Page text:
Shining a light on planned obsolescence ūüí°Plus, ways to green your Halloween

My human was transferring the thousands of photos of me to her new phone the other day.

Apparently, I have hundreds of photo-worthy sleeping poses, and our selfies must be on call to scroll at all times. She was super stressed she would lose them all when she smashed her screen whilst, you guessed it, taking a photo of me and dropping her phone accidentally. 

Turns out it was cheaper to buy a brand new phone than repair it. Talk about chasing your tail.
But I did some digging, and it turns out this is all a cunning plan by phone companies. Planned obsolescence is when businesses make sure you always need a new version of their product. That way, you bury your money in their pockets.

They do this by shortening the product’s lifespan, making it more expensive to repair than replace, or releasing regular upgrades so you constantly feel like you need the latest model.

And no bones about it; planned obsolescence is just planned waste. In ridiculous quantities.
The practice began in the 1920s when lightbulb manufacturers had a lightbulb moment. The shorter the bulb’s lifespan, the more they could sell and the more money they could make.

Despite outrage at the time, it’s since become widespread in the strategies of car, technology and fashion manufacturers.

Imagine if we doggos had an engineered shelf life. When we came to you as a puppy, on our dog tag was a date, just a year or two in the future, after which we'd become statues.

When that date arrived, you'd have no choice but to pay lots of money to repair us or simply replace us.

Planned obsolescence is no treat; it's a trick.


‚ÄėAndre, I want to have less stuff, but my dog Rosie loves toys.¬† What can I do?'

Happy spooky season to you and Keith! Here's my take on greening Halloween:

Nothing beats saying, "I made it myself!". DIY trumps store-bought every time. It wags the tail of creativity, can be a fun family activity and guarantees no-one else will have your costume, decorations or treats.
1. Skip the plastic-wrapped treats and make your own. Popcorn and cookies always go down a storm. 
2. Carving a pumpkin? Make it count.  Pumpkin soup and pumpkin pie are the staples, but what about some pumpkin dog biscuits for your favourite cockapoo. They’re great for his digestion. And you can compost anything that remains after the festivities end.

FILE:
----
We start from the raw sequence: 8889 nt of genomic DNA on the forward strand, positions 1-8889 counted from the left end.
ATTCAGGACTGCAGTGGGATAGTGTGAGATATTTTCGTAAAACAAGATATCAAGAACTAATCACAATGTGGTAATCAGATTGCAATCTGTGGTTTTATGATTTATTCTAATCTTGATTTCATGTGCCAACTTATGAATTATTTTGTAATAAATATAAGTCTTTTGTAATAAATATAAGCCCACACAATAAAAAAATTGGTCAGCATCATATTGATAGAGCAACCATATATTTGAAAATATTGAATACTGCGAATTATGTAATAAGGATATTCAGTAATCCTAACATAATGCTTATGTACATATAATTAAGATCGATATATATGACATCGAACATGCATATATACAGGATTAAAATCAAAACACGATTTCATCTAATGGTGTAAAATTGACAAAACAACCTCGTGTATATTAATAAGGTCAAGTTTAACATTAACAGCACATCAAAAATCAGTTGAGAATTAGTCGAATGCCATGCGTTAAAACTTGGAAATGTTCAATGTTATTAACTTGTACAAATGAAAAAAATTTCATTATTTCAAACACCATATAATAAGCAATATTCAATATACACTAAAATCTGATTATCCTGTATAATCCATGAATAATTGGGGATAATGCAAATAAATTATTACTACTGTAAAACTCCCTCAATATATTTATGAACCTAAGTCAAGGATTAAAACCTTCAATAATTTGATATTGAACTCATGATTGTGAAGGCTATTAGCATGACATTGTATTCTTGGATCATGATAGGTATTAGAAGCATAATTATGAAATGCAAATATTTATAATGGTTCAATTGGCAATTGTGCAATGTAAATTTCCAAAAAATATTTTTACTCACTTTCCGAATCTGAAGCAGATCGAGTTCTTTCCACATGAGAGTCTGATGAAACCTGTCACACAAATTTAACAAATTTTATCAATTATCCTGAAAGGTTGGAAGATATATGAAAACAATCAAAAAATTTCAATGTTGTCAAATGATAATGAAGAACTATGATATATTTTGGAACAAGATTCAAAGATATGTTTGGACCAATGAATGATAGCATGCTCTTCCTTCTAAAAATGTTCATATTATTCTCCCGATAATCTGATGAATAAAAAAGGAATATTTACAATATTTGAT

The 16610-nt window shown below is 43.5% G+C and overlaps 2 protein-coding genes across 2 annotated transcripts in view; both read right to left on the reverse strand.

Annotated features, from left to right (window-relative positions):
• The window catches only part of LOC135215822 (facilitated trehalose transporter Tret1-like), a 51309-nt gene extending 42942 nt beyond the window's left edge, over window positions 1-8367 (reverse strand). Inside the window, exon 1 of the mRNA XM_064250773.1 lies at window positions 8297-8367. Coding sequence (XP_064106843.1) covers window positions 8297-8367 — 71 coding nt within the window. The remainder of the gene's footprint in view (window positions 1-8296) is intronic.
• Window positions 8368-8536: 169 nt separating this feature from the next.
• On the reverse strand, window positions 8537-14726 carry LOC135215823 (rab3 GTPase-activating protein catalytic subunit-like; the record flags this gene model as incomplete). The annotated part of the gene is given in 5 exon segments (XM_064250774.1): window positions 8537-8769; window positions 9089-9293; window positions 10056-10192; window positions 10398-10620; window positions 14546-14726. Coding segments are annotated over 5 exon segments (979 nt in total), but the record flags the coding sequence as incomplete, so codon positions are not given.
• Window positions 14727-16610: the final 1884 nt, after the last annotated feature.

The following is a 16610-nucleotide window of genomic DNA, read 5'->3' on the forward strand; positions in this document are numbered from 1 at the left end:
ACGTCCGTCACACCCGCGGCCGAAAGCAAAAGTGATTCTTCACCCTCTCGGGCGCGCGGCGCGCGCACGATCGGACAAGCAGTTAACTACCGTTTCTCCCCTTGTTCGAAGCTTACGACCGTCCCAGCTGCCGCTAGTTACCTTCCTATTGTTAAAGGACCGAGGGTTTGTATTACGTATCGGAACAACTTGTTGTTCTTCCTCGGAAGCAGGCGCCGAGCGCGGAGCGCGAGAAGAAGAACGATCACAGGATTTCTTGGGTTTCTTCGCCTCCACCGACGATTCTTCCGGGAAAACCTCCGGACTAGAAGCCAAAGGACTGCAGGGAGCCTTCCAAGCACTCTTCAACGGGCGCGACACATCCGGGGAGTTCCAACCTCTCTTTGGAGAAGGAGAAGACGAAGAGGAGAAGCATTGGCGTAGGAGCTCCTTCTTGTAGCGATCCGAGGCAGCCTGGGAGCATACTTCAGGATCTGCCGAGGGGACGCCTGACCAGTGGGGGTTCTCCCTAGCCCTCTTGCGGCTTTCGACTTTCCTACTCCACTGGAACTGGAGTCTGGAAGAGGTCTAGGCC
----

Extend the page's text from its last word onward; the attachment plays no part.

3. If costumes are your thing, you don't need to buy anything new. Instead, get inspiration from raiding second-hand shops or get your scissors out and create your own from old clothes.
5. Swap your spooky costumes and decorations with your friends and family next year.  See if they can add a freaky twist to your DIY creations. 


  1. A is for Art, R is for Repair; a museum exhibit bucking consumer culture
  2. Chef's special: Muppet style pumpkin pie 
  3. Life after the fruit bowl: old bananas delight as vegan ice cream 


Most expiry or use-by dates are completely useless when it comes to deciding whether the food in your kitchen should be chewed or trashed. According to the FDA, these dodgy dates account for up to 20% of food waste in the US, costing US$161 billion per year.
To reduce food waste in your home, take use-by dates with a pinch of sea salt (except for highly perishable foods like meat and milk). Make like us doggos and do the sniff test when deciding what’s for dinner.



This month it’s a double bow down for Yvon Chouinard, the founder of Patagonia, who’s showing us all what putting the planet first really looks like.
First off, he co-founded 1% for the Planet, an organisation that encourages businesses to donate a percentage of profits to support environmental solutions. To date, members have raised $280 million for non-profit partners. We’re proud to have contributed.
Last month, Chouinard hit headlines when he vowed to donate all future Patagonia profits to fight the climate and extinction crisis. His actions have raised the bar when it comes to purpose and given us all paws for thought. 


That's all for this month, I'm off to swap tricks for treats with the ghosts at my front door!

See you in November.

Howling out,

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